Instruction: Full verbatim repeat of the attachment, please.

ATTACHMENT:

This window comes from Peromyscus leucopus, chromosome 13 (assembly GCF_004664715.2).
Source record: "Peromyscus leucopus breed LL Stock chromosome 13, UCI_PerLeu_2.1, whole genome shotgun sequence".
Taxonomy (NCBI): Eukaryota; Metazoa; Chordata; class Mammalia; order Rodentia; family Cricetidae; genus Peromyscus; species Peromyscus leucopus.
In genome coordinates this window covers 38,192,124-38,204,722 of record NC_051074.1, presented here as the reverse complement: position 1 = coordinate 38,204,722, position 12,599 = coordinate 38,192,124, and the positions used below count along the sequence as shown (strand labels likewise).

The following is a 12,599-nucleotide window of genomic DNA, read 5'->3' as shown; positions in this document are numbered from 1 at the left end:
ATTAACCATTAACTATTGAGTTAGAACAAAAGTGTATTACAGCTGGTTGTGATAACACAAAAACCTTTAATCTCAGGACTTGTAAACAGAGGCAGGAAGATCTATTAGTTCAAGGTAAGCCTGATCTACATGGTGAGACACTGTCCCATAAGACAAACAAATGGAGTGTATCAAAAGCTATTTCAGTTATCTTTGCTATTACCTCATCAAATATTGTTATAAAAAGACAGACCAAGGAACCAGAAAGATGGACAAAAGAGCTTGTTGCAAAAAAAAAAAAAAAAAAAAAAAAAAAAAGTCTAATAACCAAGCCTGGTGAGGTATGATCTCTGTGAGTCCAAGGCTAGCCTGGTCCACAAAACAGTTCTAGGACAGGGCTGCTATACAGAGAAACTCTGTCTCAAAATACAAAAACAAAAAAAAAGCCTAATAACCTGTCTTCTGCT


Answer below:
This window comes from Peromyscus leucopus, chromosome 13 (assembly GCF_004664715.2).
Source record: "Peromyscus leucopus breed LL Stock chromosome 13, UCI_PerLeu_2.1, whole genome shotgun sequence".
Taxonomy (NCBI): Eukaryota; Metazoa; Chordata; class Mammalia; order Rodentia; family Cricetidae; genus Peromyscus; species Peromyscus leucopus.
In genome coordinates this window covers 38,192,124-38,204,722 of record NC_051074.1, presented here as the reverse complement: position 1 = coordinate 38,204,722, position 12,599 = coordinate 38,192,124, and the positions used below count along the sequence as shown (strand labels likewise).

The following is a 12,599-nucleotide window of genomic DNA, read 5'->3' as shown; positions in this document are numbered from 1 at the left end:
ATTAACCATTAACTATTGAGTTAGAACAAAAGTGTATTACAGCTGGTTGTGATAACACAAAAACCTTTAATCTCAGGACTTGTAAACAGAGGCAGGAAGATCTATTAGTTCAAGGTAAGCCTGATCTACATGGTGAGACACTGTCCCATAAGACAAACAAATGGAGTGTATCAAAAGCTATTTCAGTTATCTTTGCTATTACCTCATCAAATATTGTTATAAAAAGACAGACCAAGGAACCAGAAAGATGGACAAAAGAGCTTGTTGCAAAAAAAAAAAAAAAAAAAAAAAAAAAAAGTCTAATAACCAAGCCTGGTGAGGTATGATCTCTGTGAGTCCAAGGCTAGCCTGGTCCACAAAACAGTTCTAGGACAGGGCTGCTATACAGAGAAACTCTGTCTCAAAATACAAAAACAAAAAAAAAGCCTAATAACCTGTCTTCTGCT